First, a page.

Cats can easily become stressed when there are changes to their environment, so it’s important to identify any triggers that can cause anxiety. Like us, our furry friends have individual personalities and will therefore be affected by different things.
PDSA Vet Nurse Nina Downing said: “Changes to a cat’s surroundings can sometimes have a negative effect on his or her behaviour which can lead to further medical problems if left unmanaged.
Luckily, there are lots of tips and tricks to help you to understand why your feline friend might be showing signs of distress.”
What are the signs?
“Often the most notable sign of an unhappy cat is a change to their eating habits – those who usually enjoy their food may show less interest at mealtimes.
“Negative body language such as an arched back, coupled with antisocial tendencies, are also tell-tale signs that your furry friend is struggling.
You may notice they are more vocal than usual and that their coat is deteriorating, which can indicate over grooming.
“Urinating outside of their litter tray and spraying, along with more worrying symptoms like passing blood, sickness and weight loss, can mimic other medical conditions, so be sure to consult your vet for a proper diagnosis.”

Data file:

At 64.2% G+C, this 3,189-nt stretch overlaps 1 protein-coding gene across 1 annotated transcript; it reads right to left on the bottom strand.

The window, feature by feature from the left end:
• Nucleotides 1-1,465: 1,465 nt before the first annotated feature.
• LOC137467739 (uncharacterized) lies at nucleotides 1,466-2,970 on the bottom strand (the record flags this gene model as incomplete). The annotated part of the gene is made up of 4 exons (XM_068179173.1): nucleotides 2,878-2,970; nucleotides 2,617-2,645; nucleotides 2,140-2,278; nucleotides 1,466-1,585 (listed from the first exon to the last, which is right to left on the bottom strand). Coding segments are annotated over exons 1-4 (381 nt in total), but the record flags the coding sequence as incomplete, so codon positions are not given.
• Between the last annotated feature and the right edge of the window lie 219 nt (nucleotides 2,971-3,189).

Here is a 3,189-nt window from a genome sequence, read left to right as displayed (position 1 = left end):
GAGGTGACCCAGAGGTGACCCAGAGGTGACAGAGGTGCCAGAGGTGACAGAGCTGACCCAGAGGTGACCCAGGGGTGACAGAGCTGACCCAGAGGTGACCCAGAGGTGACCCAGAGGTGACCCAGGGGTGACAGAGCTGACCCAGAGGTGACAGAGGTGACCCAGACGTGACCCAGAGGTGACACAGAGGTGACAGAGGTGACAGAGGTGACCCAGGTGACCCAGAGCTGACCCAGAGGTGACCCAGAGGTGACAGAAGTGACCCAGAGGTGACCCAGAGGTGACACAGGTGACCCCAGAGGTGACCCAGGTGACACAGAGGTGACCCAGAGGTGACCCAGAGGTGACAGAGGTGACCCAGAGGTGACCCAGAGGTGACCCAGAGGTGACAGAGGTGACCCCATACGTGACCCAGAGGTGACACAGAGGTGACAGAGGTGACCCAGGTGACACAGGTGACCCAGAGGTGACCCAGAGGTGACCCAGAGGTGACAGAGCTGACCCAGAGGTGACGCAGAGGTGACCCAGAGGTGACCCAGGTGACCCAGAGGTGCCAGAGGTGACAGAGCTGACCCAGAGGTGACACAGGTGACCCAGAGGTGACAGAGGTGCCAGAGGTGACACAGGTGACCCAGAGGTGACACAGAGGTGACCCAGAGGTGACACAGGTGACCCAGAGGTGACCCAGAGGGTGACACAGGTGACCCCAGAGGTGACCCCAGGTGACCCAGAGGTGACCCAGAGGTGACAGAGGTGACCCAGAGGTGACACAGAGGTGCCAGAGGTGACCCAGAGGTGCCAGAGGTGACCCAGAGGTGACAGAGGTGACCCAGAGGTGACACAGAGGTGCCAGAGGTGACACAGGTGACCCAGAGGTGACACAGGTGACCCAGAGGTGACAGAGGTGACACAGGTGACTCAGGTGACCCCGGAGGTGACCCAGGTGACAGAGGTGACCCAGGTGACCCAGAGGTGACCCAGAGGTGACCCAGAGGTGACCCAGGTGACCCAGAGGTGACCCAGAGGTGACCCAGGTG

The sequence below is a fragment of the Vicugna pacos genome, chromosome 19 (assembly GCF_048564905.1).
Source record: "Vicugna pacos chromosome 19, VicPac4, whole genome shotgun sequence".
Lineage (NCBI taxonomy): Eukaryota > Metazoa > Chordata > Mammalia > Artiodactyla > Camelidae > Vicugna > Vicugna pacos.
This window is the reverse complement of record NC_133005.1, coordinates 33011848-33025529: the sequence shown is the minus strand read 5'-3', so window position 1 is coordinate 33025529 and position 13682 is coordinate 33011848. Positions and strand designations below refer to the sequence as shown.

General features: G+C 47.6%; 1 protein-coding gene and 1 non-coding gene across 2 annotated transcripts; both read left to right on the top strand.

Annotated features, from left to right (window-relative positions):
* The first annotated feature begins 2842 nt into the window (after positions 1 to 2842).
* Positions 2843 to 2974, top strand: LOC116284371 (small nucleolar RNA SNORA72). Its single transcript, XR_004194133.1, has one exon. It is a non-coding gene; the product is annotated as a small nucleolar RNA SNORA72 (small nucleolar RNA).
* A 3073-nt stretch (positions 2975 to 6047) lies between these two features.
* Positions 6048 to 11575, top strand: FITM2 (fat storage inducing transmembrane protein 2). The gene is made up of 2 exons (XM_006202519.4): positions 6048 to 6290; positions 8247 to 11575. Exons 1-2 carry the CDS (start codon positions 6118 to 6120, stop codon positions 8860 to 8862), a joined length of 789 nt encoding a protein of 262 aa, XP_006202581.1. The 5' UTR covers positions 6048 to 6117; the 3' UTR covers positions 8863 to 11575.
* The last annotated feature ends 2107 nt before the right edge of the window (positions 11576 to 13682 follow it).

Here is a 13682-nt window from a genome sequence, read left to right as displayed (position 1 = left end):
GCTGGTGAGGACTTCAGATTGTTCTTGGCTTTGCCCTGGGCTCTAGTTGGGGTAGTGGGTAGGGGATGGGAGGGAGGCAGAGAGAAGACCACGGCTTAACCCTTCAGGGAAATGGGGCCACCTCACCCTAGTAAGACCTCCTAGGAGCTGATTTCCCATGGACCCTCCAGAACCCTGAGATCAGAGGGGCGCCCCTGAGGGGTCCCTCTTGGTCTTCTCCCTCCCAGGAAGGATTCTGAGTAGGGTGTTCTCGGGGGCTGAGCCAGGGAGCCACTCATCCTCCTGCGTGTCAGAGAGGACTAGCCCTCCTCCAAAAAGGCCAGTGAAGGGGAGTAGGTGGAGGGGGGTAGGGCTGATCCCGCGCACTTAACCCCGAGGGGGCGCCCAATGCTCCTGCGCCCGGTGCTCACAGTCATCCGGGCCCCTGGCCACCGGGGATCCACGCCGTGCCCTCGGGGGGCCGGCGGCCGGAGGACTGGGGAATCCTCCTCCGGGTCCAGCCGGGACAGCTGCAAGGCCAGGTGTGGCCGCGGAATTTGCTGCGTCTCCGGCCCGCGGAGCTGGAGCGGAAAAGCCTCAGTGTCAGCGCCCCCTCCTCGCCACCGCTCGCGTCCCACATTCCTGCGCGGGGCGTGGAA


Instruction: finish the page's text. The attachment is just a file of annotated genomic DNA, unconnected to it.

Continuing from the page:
Changes to their environment
“Significant changes to their environment can be a major cause of stress in cats – this includes any redecorating, renovations or replacing of their belongings.
When making any major adjustments, ensure they still have a safe space with separate areas for their food, water, litter tray, and scratching posts – as well as a comfy place to sleep.”
Just like us, keeping them active may also help reduce stress, so make time for games and activities each day
“Many cats are territorial and tend to prefer their own company and space.
Changes such as the arrival of a new pet or baby can be very stressful – as can any loss, so it’s important to help your cat through these stages.
Our feline companions also like routine, so try to stick to a regular feeding schedule and make time to play with them each day.”
How do I stop my cat from getting stressed?
“Ensuring your cat’s main welfare needs are met is the best way to avoid a stressed-out puss.
Just like us, keeping them active may also help reduce stress, so make time for games and activities each day. Check out the PDSA website for lots of fun toys.
“For furry friends who enjoy time outdoors, consider a cat flap so they can come and go as they please.
“It’s best to choose a microchip option to stop unwanted cats from entering your home.
“If you are anticipating something that could be stressful for your cat, consider investing in a pheromone diffuser which provides comfort and prevents urine marking and unwanted scratching.”